Weak states: Causes and consequences of the Sicilian Mafia
March 5, 2018 2:01 PM   Subscribe

The Mafia is often cited as one of the main reasons why Sicily has lagged behind the rest of Italy in economic and social development. This column describes how in an environment with weak state presence, the socialist threat of Peasant Fasci organisations at the end of the 19th century induced landholders, estate managers, and local politicians in Sicily to turn to the Mafia to resist and combat peasant demands. Within a few decades, the presence of the Mafia appears to have significantly reduced literacy, increased infant mortality, limited the provision of a variety of local public goods, and may also have significantly reduced local political competition.
posted by bq (36 comments total) 21 users marked this as a favorite
 
Reminds me of this passage from Dashiell Hammet's Red Harvest:

The strike lasted eight months. Both sides bled plenty. The wobblies had to do their own bleeding. Old Elihu hired gunmen, strike-breakers, national guardsmen and even parts of the regular army, to do his. When the last skull had been cracked, the last rib kicked in, organized labor in Personville was a used firecracker.

But, said Bill Quint, old Elihu didn't know his Italian history. He won the strike, but he lost his hold on the city and the state. To beat the miners he had to let his hired thugs run wild. When the fight was over he couldn't get rid of them. He had given his city to them and he wasn't strong enough to take it away from them. Personville looked good to them and they took it over. They had won his strike for him and they took the city for their spoils. He couldn't openly break with them. They had too much on him. He was responsible for all they had done during the strike.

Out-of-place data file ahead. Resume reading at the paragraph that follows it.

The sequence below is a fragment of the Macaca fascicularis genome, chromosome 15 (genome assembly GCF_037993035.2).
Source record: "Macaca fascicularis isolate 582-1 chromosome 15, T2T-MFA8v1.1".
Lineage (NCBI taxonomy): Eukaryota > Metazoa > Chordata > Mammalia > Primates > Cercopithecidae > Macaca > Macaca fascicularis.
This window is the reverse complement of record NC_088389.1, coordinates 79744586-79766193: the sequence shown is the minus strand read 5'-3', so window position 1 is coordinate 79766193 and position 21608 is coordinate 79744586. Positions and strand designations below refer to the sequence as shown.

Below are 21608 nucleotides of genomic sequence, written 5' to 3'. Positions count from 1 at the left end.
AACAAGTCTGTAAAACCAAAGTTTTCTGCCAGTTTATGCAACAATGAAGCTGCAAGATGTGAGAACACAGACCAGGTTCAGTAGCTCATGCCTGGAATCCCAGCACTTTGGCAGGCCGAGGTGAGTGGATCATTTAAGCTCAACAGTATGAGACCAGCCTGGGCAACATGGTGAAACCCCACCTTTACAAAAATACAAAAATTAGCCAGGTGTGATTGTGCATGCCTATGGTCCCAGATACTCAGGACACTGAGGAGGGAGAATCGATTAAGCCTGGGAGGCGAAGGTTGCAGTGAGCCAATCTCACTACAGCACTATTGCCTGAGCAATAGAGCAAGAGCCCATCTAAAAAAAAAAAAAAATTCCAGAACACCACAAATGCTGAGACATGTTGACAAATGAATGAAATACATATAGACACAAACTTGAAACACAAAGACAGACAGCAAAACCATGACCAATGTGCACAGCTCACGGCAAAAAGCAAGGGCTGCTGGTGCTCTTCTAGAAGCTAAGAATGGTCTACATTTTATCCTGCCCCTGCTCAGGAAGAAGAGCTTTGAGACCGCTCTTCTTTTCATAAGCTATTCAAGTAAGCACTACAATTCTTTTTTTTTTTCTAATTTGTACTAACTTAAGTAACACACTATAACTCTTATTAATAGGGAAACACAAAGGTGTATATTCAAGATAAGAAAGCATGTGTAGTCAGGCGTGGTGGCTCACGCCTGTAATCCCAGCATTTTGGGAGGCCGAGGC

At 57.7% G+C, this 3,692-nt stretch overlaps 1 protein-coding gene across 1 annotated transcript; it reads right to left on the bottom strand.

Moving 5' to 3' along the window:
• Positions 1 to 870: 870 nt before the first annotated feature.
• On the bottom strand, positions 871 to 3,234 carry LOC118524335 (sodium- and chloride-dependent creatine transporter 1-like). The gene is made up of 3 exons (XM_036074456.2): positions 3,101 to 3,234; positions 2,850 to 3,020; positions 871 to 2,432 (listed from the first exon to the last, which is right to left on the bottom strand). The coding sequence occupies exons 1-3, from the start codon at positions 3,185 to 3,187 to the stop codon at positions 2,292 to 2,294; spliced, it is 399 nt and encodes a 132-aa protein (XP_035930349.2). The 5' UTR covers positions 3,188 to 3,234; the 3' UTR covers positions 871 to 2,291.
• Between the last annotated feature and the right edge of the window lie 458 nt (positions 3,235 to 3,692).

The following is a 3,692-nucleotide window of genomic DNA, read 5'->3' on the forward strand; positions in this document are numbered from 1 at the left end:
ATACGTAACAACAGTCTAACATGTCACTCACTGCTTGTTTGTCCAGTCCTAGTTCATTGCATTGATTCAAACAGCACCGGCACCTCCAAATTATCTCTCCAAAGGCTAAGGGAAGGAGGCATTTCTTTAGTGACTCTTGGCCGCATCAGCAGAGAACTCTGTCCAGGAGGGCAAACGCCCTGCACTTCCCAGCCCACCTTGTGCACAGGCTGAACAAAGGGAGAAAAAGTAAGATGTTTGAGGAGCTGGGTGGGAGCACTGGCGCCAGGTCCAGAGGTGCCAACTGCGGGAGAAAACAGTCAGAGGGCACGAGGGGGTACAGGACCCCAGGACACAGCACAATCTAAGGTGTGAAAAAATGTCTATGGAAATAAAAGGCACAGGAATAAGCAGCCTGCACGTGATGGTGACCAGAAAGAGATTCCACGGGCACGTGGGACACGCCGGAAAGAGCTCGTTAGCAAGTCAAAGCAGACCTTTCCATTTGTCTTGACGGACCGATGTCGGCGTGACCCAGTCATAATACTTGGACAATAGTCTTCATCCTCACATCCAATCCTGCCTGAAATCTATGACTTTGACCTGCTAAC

posted by ckridge at 2:17 PM on March 5 [49 favorites]


Yeah for as much romanticizing as people make of the Mafia, especially as being some kind of patrons of their communities, ultimately they are just armed laissez-faire capitalists with an intense pre-occupation with hierarchy and tradition. Hardly surprising that a cabal of people who want a monopoly on anything they can get their hands on and will use violence to maintain it drain community resources rapidly and give fuck all back.
posted by Aya Hirano on the Astral Plane at 2:20 PM on March 5 [39 favorites]


No price, apparently, is too great to stop socialism....
posted by GenjiandProust at 2:28 PM on March 5 [17 favorites]


Sicily is pretty small right? I'm kind of amazed there are any areas free of Mafia influence. What's up with that?
posted by GuyZero at 2:41 PM on March 5


What's up with that?